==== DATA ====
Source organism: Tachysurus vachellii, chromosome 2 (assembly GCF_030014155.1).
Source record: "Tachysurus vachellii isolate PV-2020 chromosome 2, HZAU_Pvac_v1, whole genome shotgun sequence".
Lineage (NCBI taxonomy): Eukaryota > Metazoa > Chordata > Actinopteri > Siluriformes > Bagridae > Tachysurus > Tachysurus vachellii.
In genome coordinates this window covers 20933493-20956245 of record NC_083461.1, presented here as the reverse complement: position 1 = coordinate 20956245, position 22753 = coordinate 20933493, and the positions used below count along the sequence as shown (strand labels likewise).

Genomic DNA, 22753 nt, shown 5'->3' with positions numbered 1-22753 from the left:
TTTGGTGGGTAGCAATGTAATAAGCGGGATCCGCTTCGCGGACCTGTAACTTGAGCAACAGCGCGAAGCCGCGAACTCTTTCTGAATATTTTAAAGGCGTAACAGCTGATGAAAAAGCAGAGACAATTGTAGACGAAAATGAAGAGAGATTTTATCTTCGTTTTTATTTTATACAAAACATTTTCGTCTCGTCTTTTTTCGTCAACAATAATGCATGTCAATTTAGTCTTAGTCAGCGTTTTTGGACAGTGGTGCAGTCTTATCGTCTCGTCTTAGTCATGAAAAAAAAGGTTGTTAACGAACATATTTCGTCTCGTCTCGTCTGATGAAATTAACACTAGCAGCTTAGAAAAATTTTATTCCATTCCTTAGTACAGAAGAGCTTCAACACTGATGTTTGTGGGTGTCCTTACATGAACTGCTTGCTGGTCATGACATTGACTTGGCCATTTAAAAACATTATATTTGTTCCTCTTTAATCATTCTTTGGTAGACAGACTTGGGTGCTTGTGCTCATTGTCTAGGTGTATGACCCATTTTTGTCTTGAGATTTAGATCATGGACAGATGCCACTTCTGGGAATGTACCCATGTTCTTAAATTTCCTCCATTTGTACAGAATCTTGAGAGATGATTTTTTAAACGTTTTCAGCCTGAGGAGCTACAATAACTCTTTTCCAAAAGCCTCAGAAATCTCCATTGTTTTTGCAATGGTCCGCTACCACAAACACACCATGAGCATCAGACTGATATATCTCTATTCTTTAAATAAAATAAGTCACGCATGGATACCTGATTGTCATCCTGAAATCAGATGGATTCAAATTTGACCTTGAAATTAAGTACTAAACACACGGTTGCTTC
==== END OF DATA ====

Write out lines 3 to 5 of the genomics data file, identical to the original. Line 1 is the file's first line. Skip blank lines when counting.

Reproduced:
Lineage (NCBI taxonomy): Eukaryota > Metazoa > Chordata > Actinopteri > Siluriformes > Bagridae > Tachysurus > Tachysurus vachellii.
In genome coordinates this window covers 20933493-20956245 of record NC_083461.1, presented here as the reverse complement: position 1 = coordinate 20956245, position 22753 = coordinate 20933493, and the positions used below count along the sequence as shown (strand labels likewise).

Genomic DNA, 22753 nt, shown 5'->3' with positions numbered 1-22753 from the left: